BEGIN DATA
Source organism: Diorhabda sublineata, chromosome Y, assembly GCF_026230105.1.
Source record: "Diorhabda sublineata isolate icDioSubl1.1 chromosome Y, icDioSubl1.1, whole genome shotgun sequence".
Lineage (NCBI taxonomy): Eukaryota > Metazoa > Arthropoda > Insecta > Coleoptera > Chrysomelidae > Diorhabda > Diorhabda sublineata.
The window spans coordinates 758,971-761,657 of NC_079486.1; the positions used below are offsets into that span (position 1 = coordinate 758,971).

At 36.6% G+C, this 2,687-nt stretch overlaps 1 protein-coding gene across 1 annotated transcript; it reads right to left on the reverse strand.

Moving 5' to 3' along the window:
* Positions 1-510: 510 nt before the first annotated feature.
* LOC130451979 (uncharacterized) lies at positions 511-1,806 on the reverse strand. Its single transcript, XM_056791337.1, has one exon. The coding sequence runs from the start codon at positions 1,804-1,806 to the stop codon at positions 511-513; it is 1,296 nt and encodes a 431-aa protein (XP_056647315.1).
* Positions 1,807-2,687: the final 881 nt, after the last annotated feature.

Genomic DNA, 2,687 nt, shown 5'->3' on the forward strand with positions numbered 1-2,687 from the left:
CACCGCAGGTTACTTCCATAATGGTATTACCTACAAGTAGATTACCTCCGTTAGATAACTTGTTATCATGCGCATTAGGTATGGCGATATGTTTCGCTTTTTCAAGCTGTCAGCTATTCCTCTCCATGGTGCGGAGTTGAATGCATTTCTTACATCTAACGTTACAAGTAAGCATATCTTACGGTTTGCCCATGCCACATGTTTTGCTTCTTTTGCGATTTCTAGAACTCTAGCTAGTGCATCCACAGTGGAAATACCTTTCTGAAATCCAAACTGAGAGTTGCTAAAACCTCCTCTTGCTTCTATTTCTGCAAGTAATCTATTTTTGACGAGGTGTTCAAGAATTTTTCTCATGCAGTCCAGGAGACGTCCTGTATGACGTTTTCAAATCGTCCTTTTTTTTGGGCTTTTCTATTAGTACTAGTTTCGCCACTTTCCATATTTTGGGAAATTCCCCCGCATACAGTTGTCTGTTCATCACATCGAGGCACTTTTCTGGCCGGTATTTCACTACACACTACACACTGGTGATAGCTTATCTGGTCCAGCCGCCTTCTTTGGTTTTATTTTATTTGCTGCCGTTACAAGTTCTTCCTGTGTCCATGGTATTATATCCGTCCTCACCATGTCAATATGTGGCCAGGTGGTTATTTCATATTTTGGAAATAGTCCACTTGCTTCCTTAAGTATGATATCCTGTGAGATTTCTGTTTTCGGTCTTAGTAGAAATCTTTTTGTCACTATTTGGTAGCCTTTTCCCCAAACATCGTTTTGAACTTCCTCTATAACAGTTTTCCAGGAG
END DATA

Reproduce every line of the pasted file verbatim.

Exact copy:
Source organism: Diorhabda sublineata, chromosome Y, assembly GCF_026230105.1.
Source record: "Diorhabda sublineata isolate icDioSubl1.1 chromosome Y, icDioSubl1.1, whole genome shotgun sequence".
Lineage (NCBI taxonomy): Eukaryota > Metazoa > Arthropoda > Insecta > Coleoptera > Chrysomelidae > Diorhabda > Diorhabda sublineata.
The window spans coordinates 758,971-761,657 of NC_079486.1; the positions used below are offsets into that span (position 1 = coordinate 758,971).

At 36.6% G+C, this 2,687-nt stretch overlaps 1 protein-coding gene across 1 annotated transcript; it reads right to left on the reverse strand.

Moving 5' to 3' along the window:
* Positions 1-510: 510 nt before the first annotated feature.
* LOC130451979 (uncharacterized) lies at positions 511-1,806 on the reverse strand. Its single transcript, XM_056791337.1, has one exon. The coding sequence runs from the start codon at positions 1,804-1,806 to the stop codon at positions 511-513; it is 1,296 nt and encodes a 431-aa protein (XP_056647315.1).
* Positions 1,807-2,687: the final 881 nt, after the last annotated feature.

Genomic DNA, 2,687 nt, shown 5'->3' on the forward strand with positions numbered 1-2,687 from the left:
CACCGCAGGTTACTTCCATAATGGTATTACCTACAAGTAGATTACCTCCGTTAGATAACTTGTTATCATGCGCATTAGGTATGGCGATATGTTTCGCTTTTTCAAGCTGTCAGCTATTCCTCTCCATGGTGCGGAGTTGAATGCATTTCTTACATCTAACGTTACAAGTAAGCATATCTTACGGTTTGCCCATGCCACATGTTTTGCTTCTTTTGCGATTTCTAGAACTCTAGCTAGTGCATCCACAGTGGAAATACCTTTCTGAAATCCAAACTGAGAGTTGCTAAAACCTCCTCTTGCTTCTATTTCTGCAAGTAATCTATTTTTGACGAGGTGTTCAAGAATTTTTCTCATGCAGTCCAGGAGACGTCCTGTATGACGTTTTCAAATCGTCCTTTTTTTTGGGCTTTTCTATTAGTACTAGTTTCGCCACTTTCCATATTTTGGGAAATTCCCCCGCATACAGTTGTCTGTTCATCACATCGAGGCACTTTTCTGGCCGGTATTTCACTACACACTACACACTGGTGATAGCTTATCTGGTCCAGCCGCCTTCTTTGGTTTTATTTTATTTGCTGCCGTTACAAGTTCTTCCTGTGTCCATGGTATTATATCCGTCCTCACCATGTCAATATGTGGCCAGGTGGTTATTTCATATTTTGGAAATAGTCCACTTGCTTCCTTAAGTATGATATCCTGTGAGATTTCTGTTTTCGGTCTTAGTAGAAATCTTTTTGTCACTATTTGGTAGCCTTTTCCCCAAACATCGTTTTGAACTTCCTCTATAACAGTTTTCCAGGAG